Mr. Warren Intends writing by the first opportunity from Boston, desires Best Regards to yourself and Mr. Dana, nor is Mr. Thaxter forgoten by his American Friends.
RC (Adams Papers); endorsed by John Thaxter: “Mrs. Warren Decr. 28th. 1780.” Tr (MHi: Mercy Warren Letterbook). Significant differences between the recipient’s copy and the transcript are indicated below, but for a description of this Letterbook, which is not in Mercy Warren’s hand and was done years later from copies not now extant, see Mercy Warren’s letter of 15 Oct. 1778, and descriptive note (vol. 7:141–144).
2. From this point to the beginning of the final sentence of the following paragraph the transcript reads:
“I am extremely solicitous.
“A father whose heart is replete with every parental sentiment, cannot wonder at my anxiety for a beloved son. We have not heard from him for some time, he was taken by Admiral Edwards, and carried to Newfoundland, and young as he is, he voluntarily pledged himself as an hostage for the liberation of hundreds of his country men, suffering on board the prison ships there.
“He was treated with all possible politeness by the Admiral and the British officers on that station; but we have not heard from him since he embarked in the Vestal Frigate with design to visit England on his way to France. If he has arrived there, and should be in the same city with you, the highest mark of friendship to his parents, will be an attention to a son worthy of the warmest recommendations.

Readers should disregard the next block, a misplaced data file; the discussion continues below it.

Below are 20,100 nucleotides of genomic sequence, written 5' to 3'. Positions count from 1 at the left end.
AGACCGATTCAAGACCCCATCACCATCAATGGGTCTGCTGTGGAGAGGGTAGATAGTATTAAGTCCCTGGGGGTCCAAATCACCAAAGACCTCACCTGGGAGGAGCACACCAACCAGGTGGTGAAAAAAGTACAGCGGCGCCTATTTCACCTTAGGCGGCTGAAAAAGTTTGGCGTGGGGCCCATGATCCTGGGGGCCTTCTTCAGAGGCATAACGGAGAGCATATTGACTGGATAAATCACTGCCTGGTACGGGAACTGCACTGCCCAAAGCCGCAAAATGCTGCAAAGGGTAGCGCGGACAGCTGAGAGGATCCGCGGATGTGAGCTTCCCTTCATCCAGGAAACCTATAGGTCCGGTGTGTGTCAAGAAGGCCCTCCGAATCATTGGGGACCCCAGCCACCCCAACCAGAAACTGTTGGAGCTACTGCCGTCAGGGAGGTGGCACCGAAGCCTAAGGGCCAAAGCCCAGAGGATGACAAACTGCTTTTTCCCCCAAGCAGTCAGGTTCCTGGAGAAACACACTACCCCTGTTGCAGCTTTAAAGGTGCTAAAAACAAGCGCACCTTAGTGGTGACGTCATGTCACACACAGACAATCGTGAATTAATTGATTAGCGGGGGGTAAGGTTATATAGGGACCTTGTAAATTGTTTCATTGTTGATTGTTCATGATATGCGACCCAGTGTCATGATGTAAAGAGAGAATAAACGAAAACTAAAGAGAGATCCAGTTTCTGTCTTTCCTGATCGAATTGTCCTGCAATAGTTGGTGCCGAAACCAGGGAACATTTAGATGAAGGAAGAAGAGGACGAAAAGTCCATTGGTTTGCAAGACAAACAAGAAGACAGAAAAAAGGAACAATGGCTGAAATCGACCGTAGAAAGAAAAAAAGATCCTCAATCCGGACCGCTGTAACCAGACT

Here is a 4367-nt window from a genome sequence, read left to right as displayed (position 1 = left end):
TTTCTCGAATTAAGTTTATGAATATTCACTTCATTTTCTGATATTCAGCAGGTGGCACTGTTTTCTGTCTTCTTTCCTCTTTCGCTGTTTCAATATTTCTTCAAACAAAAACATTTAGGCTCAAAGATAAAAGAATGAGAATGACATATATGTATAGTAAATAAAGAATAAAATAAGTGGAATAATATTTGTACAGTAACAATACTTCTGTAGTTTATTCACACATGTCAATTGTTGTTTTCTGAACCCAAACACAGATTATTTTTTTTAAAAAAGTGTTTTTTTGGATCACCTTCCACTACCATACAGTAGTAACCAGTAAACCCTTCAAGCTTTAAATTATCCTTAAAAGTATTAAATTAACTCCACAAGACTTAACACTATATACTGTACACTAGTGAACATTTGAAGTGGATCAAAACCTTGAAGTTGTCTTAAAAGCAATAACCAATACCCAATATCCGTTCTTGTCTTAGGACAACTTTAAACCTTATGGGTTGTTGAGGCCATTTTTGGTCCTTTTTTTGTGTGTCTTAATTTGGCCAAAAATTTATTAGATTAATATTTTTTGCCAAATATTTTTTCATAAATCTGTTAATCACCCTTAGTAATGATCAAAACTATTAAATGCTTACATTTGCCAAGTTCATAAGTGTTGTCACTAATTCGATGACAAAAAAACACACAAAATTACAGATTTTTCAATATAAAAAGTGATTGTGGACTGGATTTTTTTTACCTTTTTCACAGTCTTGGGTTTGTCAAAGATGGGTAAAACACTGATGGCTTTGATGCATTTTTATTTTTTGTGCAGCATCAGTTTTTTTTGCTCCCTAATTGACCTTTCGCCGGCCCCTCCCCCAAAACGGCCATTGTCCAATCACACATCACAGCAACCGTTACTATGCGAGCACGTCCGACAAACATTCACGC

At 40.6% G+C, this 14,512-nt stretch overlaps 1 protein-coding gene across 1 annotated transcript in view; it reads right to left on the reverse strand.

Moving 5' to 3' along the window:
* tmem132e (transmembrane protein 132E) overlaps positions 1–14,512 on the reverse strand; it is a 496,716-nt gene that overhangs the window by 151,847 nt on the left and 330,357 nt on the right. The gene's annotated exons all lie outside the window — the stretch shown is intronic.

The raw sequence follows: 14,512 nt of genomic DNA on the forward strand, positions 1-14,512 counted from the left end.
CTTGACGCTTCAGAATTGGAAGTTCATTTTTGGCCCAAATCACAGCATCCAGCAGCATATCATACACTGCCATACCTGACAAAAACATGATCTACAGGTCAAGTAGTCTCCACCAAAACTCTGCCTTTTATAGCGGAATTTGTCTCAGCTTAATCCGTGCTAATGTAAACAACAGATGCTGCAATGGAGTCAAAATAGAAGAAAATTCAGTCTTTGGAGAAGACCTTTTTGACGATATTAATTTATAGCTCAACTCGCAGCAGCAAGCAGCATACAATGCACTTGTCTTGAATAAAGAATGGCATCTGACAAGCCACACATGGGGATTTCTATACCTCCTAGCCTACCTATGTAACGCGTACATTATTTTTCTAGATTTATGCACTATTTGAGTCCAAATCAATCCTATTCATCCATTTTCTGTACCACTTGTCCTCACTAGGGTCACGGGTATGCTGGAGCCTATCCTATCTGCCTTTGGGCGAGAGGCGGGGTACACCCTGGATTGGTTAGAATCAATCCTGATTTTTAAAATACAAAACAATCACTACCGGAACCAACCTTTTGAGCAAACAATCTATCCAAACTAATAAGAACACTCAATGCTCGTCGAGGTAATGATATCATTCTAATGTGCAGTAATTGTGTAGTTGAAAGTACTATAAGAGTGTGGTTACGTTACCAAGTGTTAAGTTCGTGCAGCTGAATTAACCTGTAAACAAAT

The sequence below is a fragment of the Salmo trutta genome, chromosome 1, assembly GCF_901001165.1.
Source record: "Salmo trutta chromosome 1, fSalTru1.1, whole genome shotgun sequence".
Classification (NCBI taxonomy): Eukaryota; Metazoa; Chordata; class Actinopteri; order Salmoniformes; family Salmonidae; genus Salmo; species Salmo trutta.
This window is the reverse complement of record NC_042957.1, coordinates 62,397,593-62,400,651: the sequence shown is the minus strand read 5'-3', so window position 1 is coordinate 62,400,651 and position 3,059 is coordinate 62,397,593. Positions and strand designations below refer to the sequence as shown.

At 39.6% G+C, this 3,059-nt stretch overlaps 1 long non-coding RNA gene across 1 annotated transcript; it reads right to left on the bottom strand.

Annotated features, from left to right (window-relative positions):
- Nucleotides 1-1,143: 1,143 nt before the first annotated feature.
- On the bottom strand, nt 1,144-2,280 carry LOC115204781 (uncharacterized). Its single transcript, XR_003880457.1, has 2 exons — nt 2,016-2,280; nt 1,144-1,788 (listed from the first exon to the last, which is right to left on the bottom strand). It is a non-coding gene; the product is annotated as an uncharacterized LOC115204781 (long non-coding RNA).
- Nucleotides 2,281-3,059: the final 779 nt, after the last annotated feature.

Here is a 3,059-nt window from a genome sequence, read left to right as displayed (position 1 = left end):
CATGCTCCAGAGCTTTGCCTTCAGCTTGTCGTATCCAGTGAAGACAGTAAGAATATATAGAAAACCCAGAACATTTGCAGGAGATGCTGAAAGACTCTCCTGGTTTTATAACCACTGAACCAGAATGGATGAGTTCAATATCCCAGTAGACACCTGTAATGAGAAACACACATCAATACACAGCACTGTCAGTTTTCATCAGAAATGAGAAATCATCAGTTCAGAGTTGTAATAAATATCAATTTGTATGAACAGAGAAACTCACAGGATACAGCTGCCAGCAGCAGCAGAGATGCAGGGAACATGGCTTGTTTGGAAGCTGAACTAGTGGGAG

“I understand the honourable Mr. Laurens was a prisoner with him, and asked the Admiral to permit this young gentleman to accompany him in the ship in which he was sent to England. This was refused, I know not for what reason, as he was immediately told by the Admiral that he was at liberty to embark for England, the West Indies, or America in four hours after Mr. Laurens’s departure.”
The transcript’s account of Winslow Warren’s captivity at Newfoundland and passage to England, indicating that he did not sail with Henry Laurens, is more accurate than contemporary accounts including that in the recipient’s copy, and in Thomas Digges’ letter of 3 Oct., note 1; see also Digges’ letter of 17 Nov., note 1 (both above).
4. In the transcript this word was followed by an asterisk referring to a note at the bottom of the page: “Governour Hancock of Massachusetts.”
5. In the transcript the remainder of the letter is replaced by the following paragraph:
“If it was consistent with your happiness and present situation, I should wish for your speedy return to your own native shore. Your example might do good, and your abilities might be as useful here, as in any department you can fill in Europe. We need the steady influence of all the old republicans, to keep the principles of the revolution in view, and to prevent the giddy multitude, from throwing away their public advantages in pursuit of private interest, the glare of folly, and the theory of liberty instead of an adherence to the manners that would secure their freedom.”
6. No reply by JA to this letter has been found. Mercy Otis Warren apparently did not write again to JA until 24 Oct. 1782 (Warren-Adams Letters description begins Warren-Adams Letters: Being Chiefly a Correspondence among John Adams, Samuel Adams, and James Warren (Massachusetts Historical Society, Collections, vols. 72–73), Boston, 1917–1925; 2 vols. description ends , 2:179–181).